Schools play a critical role in suicide prevention and intervention efforts for youth in crisis. The Trevor Project volunteers and staff recently conducted a comprehensive review of New York State’s school district suicide prevention policies to determine whether districts have a suicide prevention policy in place, as well as the extent to which existing policies align with best practices of suicide prevention in schools, including language specific to LGBTQ youth.
“Suicide is the second leading cause of death among young people, so it’s important to acknowledge the major role of schools when addressing the public health crisis of suicide — schools are where young people often spend a third of their day,” said Amit Paley, CEO & Executive Director of The Trevor Project. “Highlighting inclusive and comprehensive suicide prevention policies in schools will better equip educators to save young lives.”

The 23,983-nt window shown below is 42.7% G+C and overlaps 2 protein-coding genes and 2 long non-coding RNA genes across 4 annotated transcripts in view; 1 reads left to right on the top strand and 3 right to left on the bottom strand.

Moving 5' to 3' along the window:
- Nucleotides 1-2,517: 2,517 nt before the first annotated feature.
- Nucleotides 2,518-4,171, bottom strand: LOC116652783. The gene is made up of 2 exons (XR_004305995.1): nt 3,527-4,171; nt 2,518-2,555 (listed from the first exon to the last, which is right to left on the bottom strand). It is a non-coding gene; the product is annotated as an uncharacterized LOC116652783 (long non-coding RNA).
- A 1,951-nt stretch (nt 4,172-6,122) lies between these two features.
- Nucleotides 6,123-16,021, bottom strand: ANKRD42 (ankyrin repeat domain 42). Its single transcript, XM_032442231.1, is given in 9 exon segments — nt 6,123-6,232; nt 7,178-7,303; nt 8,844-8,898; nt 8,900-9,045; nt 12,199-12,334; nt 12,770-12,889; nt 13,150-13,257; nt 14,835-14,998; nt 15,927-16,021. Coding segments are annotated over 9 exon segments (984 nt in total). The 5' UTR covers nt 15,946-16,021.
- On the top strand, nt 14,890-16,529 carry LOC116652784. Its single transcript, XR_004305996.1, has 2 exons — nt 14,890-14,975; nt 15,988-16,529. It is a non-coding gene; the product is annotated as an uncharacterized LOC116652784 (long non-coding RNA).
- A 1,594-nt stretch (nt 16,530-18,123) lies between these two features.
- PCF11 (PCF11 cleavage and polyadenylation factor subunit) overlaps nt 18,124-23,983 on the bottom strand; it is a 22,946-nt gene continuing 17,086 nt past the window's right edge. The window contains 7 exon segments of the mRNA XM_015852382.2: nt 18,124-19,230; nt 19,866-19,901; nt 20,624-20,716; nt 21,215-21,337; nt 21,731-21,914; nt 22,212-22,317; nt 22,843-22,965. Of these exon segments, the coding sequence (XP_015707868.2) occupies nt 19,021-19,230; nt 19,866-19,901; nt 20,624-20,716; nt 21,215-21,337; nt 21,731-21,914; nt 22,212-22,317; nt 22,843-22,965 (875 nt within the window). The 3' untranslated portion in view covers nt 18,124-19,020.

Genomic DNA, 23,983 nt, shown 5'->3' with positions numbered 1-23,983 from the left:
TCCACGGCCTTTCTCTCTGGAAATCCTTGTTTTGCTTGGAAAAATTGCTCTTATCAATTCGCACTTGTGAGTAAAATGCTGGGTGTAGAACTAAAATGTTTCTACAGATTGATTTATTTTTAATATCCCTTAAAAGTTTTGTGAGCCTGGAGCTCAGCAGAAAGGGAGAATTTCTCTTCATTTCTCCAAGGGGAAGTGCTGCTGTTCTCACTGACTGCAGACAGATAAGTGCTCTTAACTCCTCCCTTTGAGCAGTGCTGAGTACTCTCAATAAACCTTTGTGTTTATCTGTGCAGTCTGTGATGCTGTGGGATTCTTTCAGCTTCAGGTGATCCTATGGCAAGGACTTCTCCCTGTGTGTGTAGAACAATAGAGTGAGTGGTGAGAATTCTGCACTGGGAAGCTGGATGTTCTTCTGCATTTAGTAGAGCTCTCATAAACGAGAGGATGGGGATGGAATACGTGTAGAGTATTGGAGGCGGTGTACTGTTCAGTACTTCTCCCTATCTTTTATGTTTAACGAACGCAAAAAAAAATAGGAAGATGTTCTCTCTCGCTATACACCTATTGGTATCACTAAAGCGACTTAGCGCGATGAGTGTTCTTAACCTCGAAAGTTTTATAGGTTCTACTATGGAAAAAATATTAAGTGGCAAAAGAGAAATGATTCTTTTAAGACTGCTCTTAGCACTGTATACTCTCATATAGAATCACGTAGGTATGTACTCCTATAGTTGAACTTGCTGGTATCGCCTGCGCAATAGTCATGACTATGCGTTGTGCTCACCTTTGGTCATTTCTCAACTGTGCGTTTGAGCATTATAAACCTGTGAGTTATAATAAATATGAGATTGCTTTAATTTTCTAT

The Trevor Project found that over 1/3 of New York school districts do not currently have a suicide prevention policy. Further, we estimate that well over 2 million youth across New York state are enrolled in schools that are not covered by LGBTQ inclusive suicide prevention policies.
“The Trevor Project’s research shows that more than half of LGBTQ youth are not out to a single adult in school,” said Keygan Miller, Advocacy Associate for The Trevor Project. “Whether or not LGBTQ youth are out at school, inclusive suicide prevention policies signal that their school is a safe place for them to learn, and that school staff are prepared to support them in times of crisis.”